Why do we waste so much energy?

Oct. 1, 2007
A recent leisurely road-trip from Boston to Kansas City, via Washington, D.C., the Shenandoah National Park, the Smoky Mountains, Nashville, Chicago, Cleveland, the Amish country of Pennsylvania, and sundry points in between was, by turns, incredibly astonishing and unbelievably appalling.

A recent leisurely road-trip from Boston to Kansas City, via Washington, D.C., the Shenandoah National Park, the Smoky Mountains, Nashville, Chicago, Cleveland, the Amish country of Pennsylvania, and sundry points in between was, by turns, incredibly astonishing and unbelievably appalling. Let me try to explain.

Not having made such a long car trip (about 4000 miles) since before I started a family, my wife and I saw the myriad states, cities, towns, villages, and hamlets that we passed through with almost new and innocent eyes. We were totally astonished by the continuing beauty of our quite splendid National Parks and we were equally appalled by the rapidly deteriorating once-great cities and the endless roadside sprawl of ugly strip malls and franchised “big-box” stores surrounded by vast seas of parking.

And on the interstate highways we were often stymied by the sluggish suburban SUV traffic from the malls to the new gated “communities” of extravagantly oversized and inefficient “MacMansions.” We were also staggered by and more than a little terrified of the hordes of tractor trailers on the interstates, some with as many as three trailers, for whom the speed limits were no more than a vague hint.

As we drove up, down, and across the nation’s freeways and explored some of our great cities, we could not get over the American way of gobbling up space and wasting energy. Wherever we went, people complained about energy costs and surcharges. And yet, these same people continue to buy ever-larger SUVs to get them to ever-grander and more inefficient new homes. New homebuyers seem to prefer locations that inevitably would double their commuting time and make the purchase of a carton of milk an expensive and time-consuming exercise. All this does not make much sense to me.

But, you can start now to save energy on either a personal level or an investment level. Energy saving begins at home. Is your home truly energy efficient?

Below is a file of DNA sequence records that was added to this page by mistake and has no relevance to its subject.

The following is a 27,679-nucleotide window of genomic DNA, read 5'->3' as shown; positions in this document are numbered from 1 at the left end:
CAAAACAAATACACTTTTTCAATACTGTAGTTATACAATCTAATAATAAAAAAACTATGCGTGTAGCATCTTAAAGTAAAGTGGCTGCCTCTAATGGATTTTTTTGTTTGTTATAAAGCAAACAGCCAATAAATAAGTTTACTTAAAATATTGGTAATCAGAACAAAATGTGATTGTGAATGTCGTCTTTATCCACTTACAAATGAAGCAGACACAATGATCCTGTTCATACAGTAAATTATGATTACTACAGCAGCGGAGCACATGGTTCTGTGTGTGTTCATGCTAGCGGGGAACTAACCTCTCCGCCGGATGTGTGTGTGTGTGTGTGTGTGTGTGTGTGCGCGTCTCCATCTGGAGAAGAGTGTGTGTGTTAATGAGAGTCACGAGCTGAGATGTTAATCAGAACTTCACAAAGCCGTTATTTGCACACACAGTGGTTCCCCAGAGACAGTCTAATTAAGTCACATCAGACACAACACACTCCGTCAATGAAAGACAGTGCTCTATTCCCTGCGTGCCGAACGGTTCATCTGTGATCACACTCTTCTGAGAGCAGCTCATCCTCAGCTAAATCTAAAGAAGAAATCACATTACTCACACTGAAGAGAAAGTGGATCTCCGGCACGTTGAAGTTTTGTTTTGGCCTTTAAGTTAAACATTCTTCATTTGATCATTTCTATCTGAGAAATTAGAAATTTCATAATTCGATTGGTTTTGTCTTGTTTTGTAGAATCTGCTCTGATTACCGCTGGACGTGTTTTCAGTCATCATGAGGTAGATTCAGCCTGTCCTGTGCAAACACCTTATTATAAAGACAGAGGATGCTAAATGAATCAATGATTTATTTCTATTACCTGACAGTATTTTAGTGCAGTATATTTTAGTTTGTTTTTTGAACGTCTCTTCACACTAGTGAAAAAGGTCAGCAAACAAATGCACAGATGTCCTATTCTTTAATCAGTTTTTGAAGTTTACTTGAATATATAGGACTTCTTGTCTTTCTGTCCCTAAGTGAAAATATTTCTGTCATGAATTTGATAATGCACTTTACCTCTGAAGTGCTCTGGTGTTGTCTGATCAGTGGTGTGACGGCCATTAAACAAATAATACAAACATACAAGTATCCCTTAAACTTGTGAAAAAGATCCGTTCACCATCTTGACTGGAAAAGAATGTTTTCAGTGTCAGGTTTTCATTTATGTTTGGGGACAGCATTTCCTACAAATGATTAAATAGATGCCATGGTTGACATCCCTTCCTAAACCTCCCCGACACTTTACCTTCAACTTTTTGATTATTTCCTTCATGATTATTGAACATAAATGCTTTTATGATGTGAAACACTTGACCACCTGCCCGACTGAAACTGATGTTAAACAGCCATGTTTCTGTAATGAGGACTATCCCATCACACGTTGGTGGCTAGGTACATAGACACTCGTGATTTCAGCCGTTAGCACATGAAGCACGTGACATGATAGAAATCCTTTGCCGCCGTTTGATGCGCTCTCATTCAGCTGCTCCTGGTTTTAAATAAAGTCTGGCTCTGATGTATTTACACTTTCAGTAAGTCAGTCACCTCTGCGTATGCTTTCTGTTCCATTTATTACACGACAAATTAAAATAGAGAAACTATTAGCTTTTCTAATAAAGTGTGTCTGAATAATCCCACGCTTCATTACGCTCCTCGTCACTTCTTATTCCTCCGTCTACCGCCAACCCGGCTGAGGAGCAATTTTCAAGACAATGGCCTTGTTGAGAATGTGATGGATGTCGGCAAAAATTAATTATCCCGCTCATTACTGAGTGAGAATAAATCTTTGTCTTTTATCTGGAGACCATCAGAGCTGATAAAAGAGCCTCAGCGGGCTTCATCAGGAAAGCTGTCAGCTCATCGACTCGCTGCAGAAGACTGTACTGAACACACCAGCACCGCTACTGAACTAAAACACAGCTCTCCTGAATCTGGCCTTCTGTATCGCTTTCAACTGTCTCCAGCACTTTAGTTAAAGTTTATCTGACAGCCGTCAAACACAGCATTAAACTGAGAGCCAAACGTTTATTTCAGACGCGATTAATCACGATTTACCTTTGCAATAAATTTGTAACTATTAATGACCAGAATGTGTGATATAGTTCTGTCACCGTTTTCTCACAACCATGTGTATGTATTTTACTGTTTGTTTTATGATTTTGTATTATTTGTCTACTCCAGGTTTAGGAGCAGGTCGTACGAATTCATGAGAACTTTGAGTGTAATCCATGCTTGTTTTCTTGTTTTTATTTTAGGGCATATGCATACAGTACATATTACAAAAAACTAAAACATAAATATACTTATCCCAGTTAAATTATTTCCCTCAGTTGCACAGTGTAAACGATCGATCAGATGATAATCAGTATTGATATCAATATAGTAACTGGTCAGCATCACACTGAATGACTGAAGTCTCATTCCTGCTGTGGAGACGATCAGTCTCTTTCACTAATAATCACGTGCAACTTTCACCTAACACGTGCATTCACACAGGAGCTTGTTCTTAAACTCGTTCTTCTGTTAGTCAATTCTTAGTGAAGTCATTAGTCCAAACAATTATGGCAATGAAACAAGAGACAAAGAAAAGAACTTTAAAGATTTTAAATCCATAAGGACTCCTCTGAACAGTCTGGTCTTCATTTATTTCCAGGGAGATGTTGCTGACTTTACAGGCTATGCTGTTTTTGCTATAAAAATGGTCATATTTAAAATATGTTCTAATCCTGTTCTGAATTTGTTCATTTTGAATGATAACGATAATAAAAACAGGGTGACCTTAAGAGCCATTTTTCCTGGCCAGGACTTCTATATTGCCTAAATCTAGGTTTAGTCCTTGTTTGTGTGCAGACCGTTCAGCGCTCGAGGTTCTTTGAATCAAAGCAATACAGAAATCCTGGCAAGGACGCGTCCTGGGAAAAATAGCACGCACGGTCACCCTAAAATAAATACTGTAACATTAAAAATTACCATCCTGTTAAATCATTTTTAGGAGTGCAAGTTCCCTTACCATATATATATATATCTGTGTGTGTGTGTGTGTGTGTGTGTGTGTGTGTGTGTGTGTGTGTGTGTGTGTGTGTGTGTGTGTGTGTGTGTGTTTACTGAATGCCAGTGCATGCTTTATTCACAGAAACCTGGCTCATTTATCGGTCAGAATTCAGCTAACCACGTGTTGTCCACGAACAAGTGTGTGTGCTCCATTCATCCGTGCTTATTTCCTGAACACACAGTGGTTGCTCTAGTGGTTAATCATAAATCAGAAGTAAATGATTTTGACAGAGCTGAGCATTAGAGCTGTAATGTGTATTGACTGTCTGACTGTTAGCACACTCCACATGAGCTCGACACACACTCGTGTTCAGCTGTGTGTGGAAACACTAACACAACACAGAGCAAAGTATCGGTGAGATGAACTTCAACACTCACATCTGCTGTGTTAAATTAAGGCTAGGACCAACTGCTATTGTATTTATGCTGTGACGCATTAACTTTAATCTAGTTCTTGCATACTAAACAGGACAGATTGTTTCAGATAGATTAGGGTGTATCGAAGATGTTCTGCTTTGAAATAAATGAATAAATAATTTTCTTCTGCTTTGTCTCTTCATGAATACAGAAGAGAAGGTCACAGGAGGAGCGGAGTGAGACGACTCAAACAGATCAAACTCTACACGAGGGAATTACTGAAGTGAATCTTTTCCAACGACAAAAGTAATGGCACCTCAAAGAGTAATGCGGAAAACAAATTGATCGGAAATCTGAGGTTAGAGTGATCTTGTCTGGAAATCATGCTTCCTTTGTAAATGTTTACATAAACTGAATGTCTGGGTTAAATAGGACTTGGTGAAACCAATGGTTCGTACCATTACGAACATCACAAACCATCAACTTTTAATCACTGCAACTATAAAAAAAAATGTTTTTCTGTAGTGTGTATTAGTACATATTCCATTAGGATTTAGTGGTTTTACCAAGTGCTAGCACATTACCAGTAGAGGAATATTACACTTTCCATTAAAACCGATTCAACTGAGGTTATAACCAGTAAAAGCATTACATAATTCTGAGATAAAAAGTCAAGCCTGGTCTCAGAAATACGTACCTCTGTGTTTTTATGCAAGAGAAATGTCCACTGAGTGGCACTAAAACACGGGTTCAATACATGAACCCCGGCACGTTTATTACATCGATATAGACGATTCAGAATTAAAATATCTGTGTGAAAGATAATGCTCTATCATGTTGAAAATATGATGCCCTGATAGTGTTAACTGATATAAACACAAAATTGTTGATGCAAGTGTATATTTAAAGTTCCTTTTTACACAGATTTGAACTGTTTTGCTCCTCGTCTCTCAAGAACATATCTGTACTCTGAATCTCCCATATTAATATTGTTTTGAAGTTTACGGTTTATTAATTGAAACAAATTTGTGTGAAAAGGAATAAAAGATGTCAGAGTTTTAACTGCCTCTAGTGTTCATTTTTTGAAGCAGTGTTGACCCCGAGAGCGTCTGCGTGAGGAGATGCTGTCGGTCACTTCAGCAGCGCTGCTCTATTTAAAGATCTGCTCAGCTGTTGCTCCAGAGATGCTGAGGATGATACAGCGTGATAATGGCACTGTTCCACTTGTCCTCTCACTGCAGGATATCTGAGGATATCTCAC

For starters, I suggest you get a copy of MIT engineer Jim Kachadorian’s splendid book The Passive Solar House: The Complete Guide to Heating and Cooling Your Home, (Revised Edition: 2006; Chelsea Green Publishing, White River Junction, VT; www.chelseagreen.com). This is an engineer’s book for engineers with lots of data, tables, and formulas (also on an included CD) but it is well worth the effort to read and keep as a reference work.

If you are more interested in investing in technologies for saving energy, then I recommend you get a copy of The Clean Tech Revolution: The Next Big Growth and Investment Opportunity, by Ron Pernick and Clint Wilder (2007; HarperCollins Publishing Co., New York, NY). As the authors say, “A world facing unstable energy prices, resource shortages, and environmental challenges, can’t afford to wait, and the most innovative and visionary companies, investors, and governments are already on board. It’s time for you to join them.”

Pernick is one of the founders of the consulting firm Clean Edge (www.cleanedge.com), which has a very informative Web site and publishes a useful (and free) e-newsletter. Dow Jones (parent of The Wall Street Journal) recently started a competitive daily e-mail newsletter called Clean Technology Investor.

In their blog (but not in the book) Pernick and Wilder give lists of companies to watch in each of the eight areas that form the chapters of the book. For example, in the solar energy world, they suggest the following: Applied Materials, Miasole, MMA Renewable Ventures, Nanosolar, Q-Cells, REC, Sharp, SunEdison, SunPower, and Suntech Power.

Personally, I was surprised to see that this list omitted Konarka Technologies (Lowell, MA) and Solaria (Fremont, CA). Konarka is going great guns with an organic plastic film that should be on the market in quantity by 2008. And Solaria has just secured further financing from Q-Cells, a major German manufacturer of photovoltaic cells.

By the way, my most significant source for news of the solar energy field is SolarBuzz (www.solarbuzz.com), an incredibly dense Web site that will tell you more than you ever wanted to know about “The World of Solar Energy.”

About the Author

Jeffrey Bairstow | Contributing Editor

Jeffrey Bairstow is a Contributing Editor for Laser Focus World; he previously served as Group Editorial Director.

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